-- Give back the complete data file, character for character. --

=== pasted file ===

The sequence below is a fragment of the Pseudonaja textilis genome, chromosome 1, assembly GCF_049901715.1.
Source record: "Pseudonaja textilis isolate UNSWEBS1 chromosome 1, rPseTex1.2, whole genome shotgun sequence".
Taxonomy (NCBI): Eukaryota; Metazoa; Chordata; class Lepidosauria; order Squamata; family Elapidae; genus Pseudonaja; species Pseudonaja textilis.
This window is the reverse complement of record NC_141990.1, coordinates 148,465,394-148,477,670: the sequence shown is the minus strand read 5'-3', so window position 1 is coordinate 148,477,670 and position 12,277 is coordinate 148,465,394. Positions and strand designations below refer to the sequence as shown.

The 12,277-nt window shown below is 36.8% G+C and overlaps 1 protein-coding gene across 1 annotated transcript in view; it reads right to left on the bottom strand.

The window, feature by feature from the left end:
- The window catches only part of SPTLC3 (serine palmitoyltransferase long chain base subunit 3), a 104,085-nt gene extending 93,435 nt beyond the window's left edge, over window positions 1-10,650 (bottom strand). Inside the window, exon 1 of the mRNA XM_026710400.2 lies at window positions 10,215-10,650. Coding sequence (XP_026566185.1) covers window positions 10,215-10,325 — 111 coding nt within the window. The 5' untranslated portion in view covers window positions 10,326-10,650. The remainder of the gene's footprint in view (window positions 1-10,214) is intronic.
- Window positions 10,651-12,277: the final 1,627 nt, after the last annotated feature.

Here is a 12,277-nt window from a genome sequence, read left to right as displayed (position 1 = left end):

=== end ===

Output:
The sequence below is a fragment of the Pseudonaja textilis genome, chromosome 1, assembly GCF_049901715.1.
Source record: "Pseudonaja textilis isolate UNSWEBS1 chromosome 1, rPseTex1.2, whole genome shotgun sequence".
Taxonomy (NCBI): Eukaryota; Metazoa; Chordata; class Lepidosauria; order Squamata; family Elapidae; genus Pseudonaja; species Pseudonaja textilis.
This window is the reverse complement of record NC_141990.1, coordinates 148,465,394-148,477,670: the sequence shown is the minus strand read 5'-3', so window position 1 is coordinate 148,477,670 and position 12,277 is coordinate 148,465,394. Positions and strand designations below refer to the sequence as shown.

The 12,277-nt window shown below is 36.8% G+C and overlaps 1 protein-coding gene across 1 annotated transcript in view; it reads right to left on the bottom strand.

The window, feature by feature from the left end:
- The window catches only part of SPTLC3 (serine palmitoyltransferase long chain base subunit 3), a 104,085-nt gene extending 93,435 nt beyond the window's left edge, over window positions 1-10,650 (bottom strand). Inside the window, exon 1 of the mRNA XM_026710400.2 lies at window positions 10,215-10,650. Coding sequence (XP_026566185.1) covers window positions 10,215-10,325 — 111 coding nt within the window. The 5' untranslated portion in view covers window positions 10,326-10,650. The remainder of the gene's footprint in view (window positions 1-10,214) is intronic.
- Window positions 10,651-12,277: the final 1,627 nt, after the last annotated feature.

Here is a 12,277-nt window from a genome sequence, read left to right as displayed (position 1 = left end):